Piggy Bank Principles: Spending and Saving for Young People
- Monday, March 03, 2014
“I have a lot of money!” My 5-year-old brother exclaimed, as he excitedly dumped out his piggy bank earlier today. Turns out he only had about $3.65. It makes me laugh, thinking of how people’s perceptions of money change as they get older.
Back in my early days, money had two purposes: you spent it or you saved it (or tried to save it and usually ended up spending it on something smaller). I remember the time I had the grand idea that my younger sister would get a watch that came in a cereal box while we “jointly” saved to buy me a new watch. I had forgotten about it by the next day, which, I think, was a good thing. Now that I’m not 7 anymore, I see the unfairness of such an economic endeavor.
When I was 7 or 8, I would buy small things as soon as I got my hands on any money. Then, as I got older, my interests changed but not my spending philosophy, as you’ll soon see. I started to be a bit smarter with my money around the age of 12, learning about a whole new element of spending.
My parents have always taught me and modeled for me the importance of good money management—things such as being generous, choosing purchases wisely, and saving my money. However, it wasn’t until a few years ago that I seriously started to manage my money.
When I was in my freshman year of high school, I did a study on what the book of Proverbs says about money (part of Wisdom for Life: A Proverbs Bible Study by Sonya Shafer of Simply Charlotte Mason). The Bible does have a lot to say about money! Along the same lines, Math-U-See’s Stewardship Instruction Pack also does a really good job of putting the focus on being wise stewards of our resources.
Now, as a homeschool graduate, I’ve realized that money management can be divided into three simple categories: spend, save, and give:
Most of the time this ends up being the biggest category. The most helpful tool that I’ve found is free printable accounting sheets. When I write down exactly what I spend my money on, I’m much less likely to spend a little here and there. Unfortunately, it is true that it all adds up.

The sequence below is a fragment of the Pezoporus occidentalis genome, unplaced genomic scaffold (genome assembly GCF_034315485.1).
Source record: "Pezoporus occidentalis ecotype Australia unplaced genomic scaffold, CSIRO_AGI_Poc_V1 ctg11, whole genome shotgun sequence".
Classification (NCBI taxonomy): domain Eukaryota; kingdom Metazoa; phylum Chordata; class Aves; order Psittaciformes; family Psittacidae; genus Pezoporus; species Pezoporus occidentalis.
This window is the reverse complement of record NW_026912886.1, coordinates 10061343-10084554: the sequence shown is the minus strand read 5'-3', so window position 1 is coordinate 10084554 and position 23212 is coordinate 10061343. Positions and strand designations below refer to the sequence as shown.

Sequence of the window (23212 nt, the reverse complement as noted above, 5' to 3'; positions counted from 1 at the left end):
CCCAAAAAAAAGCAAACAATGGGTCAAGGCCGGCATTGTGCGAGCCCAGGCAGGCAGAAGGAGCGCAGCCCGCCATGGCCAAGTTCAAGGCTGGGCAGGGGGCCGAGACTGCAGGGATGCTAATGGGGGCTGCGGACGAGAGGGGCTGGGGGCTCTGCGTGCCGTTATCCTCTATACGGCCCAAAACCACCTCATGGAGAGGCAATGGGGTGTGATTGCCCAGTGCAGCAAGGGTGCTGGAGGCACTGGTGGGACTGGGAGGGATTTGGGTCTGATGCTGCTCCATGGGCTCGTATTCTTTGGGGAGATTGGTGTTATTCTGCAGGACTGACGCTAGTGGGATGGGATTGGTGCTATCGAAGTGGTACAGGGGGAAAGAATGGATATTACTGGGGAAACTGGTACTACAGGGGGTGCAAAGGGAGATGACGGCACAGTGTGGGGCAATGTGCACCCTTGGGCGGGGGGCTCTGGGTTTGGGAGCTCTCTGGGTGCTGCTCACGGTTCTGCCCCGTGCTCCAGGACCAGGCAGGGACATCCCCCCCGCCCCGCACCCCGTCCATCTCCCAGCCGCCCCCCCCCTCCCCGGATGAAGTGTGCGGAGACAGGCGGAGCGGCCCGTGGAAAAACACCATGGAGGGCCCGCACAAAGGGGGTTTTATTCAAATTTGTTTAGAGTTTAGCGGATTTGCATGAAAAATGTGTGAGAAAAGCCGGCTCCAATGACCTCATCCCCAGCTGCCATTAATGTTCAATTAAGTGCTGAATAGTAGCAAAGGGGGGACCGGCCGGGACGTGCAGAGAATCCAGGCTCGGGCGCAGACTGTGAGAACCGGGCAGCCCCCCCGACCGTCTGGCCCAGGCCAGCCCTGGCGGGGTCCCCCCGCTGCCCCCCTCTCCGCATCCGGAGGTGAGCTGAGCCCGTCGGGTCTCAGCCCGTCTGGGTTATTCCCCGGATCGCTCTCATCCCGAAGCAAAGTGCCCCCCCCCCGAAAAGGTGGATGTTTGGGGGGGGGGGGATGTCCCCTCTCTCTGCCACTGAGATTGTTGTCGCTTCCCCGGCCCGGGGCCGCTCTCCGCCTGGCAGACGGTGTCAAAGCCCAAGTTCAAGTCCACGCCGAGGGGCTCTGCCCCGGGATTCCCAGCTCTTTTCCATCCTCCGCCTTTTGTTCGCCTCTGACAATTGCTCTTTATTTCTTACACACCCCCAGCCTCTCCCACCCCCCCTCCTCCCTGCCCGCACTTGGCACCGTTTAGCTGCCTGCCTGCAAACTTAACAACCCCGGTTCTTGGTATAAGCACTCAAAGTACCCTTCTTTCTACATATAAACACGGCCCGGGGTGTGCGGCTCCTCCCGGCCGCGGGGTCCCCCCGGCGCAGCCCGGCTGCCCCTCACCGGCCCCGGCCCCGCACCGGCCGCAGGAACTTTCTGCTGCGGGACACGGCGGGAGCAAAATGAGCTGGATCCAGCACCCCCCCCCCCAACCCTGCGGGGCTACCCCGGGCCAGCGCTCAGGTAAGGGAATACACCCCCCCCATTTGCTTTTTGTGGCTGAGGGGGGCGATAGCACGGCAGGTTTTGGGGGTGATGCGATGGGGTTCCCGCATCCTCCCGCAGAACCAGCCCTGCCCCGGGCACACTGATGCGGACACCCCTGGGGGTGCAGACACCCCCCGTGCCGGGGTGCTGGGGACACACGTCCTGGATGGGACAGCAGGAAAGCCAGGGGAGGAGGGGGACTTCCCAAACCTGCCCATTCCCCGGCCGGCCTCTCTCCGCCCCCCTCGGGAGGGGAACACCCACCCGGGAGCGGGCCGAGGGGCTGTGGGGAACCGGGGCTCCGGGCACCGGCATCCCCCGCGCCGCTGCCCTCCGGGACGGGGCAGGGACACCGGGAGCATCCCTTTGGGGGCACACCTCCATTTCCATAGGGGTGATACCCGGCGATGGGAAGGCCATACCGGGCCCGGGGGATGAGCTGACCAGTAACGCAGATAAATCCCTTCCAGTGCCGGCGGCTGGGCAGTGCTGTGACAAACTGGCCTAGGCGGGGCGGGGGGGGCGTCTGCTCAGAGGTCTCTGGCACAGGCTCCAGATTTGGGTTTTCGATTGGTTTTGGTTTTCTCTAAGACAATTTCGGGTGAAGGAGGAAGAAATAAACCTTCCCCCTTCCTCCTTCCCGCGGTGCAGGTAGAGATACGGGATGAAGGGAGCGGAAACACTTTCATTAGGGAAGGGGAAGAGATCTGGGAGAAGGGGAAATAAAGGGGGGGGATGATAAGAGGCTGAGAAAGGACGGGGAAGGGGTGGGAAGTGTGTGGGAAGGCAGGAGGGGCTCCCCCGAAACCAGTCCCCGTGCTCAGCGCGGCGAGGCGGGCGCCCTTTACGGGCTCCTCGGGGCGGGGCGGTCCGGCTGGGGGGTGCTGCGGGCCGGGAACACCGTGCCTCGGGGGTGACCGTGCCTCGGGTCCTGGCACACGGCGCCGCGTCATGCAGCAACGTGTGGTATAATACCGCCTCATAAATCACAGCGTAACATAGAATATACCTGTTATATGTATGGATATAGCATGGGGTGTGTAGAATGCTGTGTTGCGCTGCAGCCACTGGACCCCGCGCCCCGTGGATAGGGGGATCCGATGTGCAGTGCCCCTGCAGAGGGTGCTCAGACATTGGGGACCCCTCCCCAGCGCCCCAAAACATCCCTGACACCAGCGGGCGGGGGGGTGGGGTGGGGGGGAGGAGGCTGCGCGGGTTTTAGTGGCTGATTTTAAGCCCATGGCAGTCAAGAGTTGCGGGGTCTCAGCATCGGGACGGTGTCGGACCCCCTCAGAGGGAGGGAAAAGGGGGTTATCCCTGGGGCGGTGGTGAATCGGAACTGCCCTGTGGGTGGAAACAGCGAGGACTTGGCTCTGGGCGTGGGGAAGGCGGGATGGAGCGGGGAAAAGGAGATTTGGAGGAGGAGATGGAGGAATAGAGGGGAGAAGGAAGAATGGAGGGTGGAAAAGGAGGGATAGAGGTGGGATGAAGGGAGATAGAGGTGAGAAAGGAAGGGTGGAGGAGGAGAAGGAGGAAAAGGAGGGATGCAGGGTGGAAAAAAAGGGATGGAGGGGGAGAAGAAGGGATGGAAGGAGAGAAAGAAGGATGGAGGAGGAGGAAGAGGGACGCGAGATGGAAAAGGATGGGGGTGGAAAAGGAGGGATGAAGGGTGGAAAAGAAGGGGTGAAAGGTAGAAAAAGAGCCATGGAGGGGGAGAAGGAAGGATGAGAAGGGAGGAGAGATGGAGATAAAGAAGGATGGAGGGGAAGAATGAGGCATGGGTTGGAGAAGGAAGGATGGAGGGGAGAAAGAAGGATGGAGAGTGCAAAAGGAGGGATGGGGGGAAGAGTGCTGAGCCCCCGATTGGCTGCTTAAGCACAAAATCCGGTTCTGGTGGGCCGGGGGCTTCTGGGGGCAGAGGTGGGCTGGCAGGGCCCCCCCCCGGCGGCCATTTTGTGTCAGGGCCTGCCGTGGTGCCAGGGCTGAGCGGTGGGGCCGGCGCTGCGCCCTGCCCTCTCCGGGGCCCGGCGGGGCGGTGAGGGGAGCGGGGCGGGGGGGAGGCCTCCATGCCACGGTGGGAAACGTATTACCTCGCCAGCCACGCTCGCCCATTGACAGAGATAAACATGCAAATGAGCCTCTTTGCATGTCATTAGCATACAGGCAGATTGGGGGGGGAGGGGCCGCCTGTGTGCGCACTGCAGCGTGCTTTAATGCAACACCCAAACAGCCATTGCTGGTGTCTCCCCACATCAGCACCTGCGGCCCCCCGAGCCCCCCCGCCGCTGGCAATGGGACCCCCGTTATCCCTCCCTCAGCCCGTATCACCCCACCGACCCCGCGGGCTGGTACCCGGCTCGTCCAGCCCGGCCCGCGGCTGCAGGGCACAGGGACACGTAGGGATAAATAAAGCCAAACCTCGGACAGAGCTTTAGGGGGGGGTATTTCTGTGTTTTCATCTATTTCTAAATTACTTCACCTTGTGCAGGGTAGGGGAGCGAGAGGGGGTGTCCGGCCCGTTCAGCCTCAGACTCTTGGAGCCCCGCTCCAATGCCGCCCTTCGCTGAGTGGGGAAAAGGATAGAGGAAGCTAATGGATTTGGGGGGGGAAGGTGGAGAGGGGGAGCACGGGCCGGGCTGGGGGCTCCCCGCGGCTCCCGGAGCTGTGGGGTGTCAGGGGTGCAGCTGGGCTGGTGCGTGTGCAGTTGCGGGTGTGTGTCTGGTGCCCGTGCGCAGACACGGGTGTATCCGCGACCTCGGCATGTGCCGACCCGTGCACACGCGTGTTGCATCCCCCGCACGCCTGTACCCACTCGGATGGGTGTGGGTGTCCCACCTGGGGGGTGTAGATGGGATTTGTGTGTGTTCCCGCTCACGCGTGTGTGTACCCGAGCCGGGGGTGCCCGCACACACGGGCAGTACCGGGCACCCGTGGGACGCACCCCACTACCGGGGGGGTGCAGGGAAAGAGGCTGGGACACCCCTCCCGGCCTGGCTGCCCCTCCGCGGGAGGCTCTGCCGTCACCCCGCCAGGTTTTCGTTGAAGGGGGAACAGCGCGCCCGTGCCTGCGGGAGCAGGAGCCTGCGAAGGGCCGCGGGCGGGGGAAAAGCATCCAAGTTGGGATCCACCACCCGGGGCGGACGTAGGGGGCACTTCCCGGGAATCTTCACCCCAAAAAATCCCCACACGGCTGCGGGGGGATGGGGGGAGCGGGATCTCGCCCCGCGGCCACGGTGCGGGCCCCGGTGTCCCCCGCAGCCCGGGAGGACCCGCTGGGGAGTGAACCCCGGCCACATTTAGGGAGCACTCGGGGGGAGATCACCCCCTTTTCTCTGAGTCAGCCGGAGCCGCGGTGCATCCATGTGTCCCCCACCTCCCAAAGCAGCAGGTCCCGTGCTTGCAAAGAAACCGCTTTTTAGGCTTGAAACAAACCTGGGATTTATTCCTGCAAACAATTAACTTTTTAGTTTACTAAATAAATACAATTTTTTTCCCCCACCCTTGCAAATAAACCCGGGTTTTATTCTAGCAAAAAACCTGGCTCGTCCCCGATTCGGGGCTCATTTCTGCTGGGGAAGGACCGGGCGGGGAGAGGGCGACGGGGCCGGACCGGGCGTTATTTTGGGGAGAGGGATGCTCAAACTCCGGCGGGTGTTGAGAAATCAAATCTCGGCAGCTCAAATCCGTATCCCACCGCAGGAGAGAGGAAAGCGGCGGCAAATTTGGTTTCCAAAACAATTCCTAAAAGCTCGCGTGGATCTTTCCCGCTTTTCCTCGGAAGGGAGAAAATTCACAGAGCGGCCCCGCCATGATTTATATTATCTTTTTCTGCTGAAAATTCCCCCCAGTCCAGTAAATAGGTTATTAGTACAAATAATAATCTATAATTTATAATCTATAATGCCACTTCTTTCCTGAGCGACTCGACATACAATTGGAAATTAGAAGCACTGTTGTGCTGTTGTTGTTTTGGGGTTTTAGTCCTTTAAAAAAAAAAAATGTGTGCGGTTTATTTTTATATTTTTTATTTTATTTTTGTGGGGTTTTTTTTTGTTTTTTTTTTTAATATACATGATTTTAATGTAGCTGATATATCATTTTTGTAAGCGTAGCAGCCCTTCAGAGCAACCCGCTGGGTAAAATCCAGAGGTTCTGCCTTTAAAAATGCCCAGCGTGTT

I didn’t used to do this, but when I went back a few years later to write down what I had spent, the result was . . . shocking. Back then, my “thing” was plastic model horses. This is what part of my accounting sheet looked like from the year when I was 11:
- March—model horses: $22.00 (There goes most of my birthday money.)
- May—horse statue: $3.00 (There goes the rest of my birthday money.)
- July—two more horses: $6.00
- September—yet another horse: $15.00
That’s nearly fifty dollars! And of course, I didn’t write it down, so I didn’t know.
Another good thing to remember is to avoid buying on impulse. You can think so much more rationally when—well—you think. Unfortunately, I didn’t do this for a long time either. I would get some money and want to spend it right away. Usually, though, the item is still available after waiting a day or two—unless it’s on eBay. But that’s an entirely different story.
This can be done (assuming, of course, that it will be kept up for more than a day) in a couple of different ways. The classic bank account is one method, but it’s not the only one. A “low-tech” approach that I learned about through Math-U-See is the “envelope system.” You take an envelope and simply add money to it as you earn/are given it. One of the good things about money is that saving a little bit very often adds up just as fast as spending a little bit very often (but with much happier results).
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